Particulate Soil Organic-Matter Changes across a Grassland Cultivation Sequence
- C. A. Cambardella and
- E. T. Elliott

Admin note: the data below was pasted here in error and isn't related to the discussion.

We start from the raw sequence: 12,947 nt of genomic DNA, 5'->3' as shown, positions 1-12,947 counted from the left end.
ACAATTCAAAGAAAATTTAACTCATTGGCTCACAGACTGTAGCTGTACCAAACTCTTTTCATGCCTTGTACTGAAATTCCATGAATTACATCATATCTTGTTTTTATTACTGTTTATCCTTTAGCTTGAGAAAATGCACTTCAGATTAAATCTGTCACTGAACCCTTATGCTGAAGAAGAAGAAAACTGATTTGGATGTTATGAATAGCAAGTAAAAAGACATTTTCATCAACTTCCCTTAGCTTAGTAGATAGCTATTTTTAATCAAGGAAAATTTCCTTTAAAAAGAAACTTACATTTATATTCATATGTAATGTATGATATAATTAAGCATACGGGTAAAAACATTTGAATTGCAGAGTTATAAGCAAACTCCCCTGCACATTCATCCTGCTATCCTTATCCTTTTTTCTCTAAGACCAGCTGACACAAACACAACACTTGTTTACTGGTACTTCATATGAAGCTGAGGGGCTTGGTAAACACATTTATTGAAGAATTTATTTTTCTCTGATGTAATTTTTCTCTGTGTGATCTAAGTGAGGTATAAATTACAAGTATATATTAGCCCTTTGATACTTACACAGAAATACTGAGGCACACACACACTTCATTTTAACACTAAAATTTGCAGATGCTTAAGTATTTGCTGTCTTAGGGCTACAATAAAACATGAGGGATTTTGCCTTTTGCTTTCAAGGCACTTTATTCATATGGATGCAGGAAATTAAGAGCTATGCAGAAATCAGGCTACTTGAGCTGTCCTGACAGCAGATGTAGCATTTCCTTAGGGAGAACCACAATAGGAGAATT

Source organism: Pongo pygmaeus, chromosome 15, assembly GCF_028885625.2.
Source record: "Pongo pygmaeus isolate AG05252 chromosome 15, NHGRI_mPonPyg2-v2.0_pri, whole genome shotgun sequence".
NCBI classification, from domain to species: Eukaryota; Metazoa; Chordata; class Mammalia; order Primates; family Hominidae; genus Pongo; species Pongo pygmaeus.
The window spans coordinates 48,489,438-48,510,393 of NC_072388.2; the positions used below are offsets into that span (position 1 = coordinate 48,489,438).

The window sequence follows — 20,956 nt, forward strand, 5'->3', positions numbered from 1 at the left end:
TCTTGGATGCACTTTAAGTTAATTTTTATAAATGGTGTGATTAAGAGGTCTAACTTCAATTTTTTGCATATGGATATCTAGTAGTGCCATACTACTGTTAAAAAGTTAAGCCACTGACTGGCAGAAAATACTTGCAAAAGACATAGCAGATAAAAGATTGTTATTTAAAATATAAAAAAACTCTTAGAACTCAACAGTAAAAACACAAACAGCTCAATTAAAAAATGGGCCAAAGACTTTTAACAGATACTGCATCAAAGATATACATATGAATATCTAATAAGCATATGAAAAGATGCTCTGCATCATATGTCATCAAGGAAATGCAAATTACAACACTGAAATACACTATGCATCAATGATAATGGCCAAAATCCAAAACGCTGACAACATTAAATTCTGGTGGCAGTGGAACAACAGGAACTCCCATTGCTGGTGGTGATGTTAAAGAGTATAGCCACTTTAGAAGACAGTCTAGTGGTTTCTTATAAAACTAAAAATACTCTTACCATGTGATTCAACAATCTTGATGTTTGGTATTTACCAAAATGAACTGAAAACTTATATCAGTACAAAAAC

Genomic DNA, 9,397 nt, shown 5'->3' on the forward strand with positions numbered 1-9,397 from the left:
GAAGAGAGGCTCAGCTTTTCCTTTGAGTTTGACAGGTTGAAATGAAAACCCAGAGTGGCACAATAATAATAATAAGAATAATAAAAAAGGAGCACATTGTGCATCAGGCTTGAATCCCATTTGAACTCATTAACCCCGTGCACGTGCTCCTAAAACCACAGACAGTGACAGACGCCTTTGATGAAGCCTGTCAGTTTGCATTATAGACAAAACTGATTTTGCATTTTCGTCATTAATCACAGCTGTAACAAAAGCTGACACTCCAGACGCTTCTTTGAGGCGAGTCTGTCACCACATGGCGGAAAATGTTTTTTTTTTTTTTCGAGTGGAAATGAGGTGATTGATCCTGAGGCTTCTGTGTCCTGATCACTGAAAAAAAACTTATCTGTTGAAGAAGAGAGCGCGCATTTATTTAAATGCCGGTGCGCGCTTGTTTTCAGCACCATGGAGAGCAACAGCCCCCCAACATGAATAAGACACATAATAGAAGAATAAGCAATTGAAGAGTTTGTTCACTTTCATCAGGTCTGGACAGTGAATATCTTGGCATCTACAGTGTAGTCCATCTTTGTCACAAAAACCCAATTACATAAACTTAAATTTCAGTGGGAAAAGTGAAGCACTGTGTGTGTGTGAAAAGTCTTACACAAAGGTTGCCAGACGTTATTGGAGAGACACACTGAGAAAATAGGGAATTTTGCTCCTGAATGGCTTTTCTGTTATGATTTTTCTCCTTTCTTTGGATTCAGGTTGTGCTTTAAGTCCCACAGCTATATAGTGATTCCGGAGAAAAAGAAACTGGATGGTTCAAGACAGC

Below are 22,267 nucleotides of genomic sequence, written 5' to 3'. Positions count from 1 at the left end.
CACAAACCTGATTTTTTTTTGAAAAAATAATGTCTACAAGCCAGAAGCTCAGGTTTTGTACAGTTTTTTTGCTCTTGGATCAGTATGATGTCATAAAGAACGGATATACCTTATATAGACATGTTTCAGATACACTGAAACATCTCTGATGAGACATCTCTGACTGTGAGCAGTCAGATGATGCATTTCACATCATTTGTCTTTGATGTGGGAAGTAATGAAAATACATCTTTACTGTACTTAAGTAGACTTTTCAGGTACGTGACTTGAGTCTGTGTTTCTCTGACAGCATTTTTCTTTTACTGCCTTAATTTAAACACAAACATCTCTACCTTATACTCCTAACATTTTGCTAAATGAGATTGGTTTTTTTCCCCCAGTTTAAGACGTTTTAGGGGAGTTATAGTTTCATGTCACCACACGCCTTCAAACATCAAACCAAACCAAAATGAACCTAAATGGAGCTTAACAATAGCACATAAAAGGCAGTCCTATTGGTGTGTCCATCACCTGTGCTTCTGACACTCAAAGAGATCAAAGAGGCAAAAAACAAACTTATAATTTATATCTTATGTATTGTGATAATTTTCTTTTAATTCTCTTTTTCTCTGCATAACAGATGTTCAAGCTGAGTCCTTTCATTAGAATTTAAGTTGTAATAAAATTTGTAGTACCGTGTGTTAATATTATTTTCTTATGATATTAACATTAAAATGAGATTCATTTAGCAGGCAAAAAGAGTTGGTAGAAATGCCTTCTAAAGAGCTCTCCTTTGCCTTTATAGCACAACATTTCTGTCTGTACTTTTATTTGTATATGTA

Many models have been constructed in an attempt to describe the dynamics of soil organic-matter (SOM) turnover, most of which include 2 to 3 kinetically defined organic-matter pools. Physical and chemical definition of these conceptualized SOM pools has been difficult. We describe a simple method for dispersion of soil to isolate a particulate organic-matter (POM) fraction that may represent an important SOM pool in grassland soils. The POM fraction was isolated by dispersing the soil in 5 g L−1 hexametaphosphate and passing the dispersed soil samples through a 53-µm sieve. We compared POM and mineral-associated C among three tillage treatments (20 yr under cultivation) and an undisturbed grassland at Sidney, NE. The POM C in the native sod represented 39% of the total soil organic C. Twenty years of bare-fallow, stubble-mulch, and no-till management reduced the C content in this fraction to 18, 19, and 25%, respectively, of the total organic C. The mineral-associated organic-matter fraction showed no reduction in C content in the bare-fallow treatment compared with the grassland soil but increased in the no-till and stubble-mulch treatments. Nitrogen dynamics generally mirrored those observed for C. Analysis of the POM fraction for lignin and cellulose content indicated that this fraction was 47% lignin and had a lignocellulose index of 0.7. The stable C-isotope composition of the POM fraction suggests that wheat-derived POM turns over faster than grass-derived POM. We suggest the POM fraction closely matches the characteristics of a SOM pool variously described as slow, decomposable, or stabilized organic matter.Please view the pdf by using the Full Text (PDF) link under 'View' to the left.
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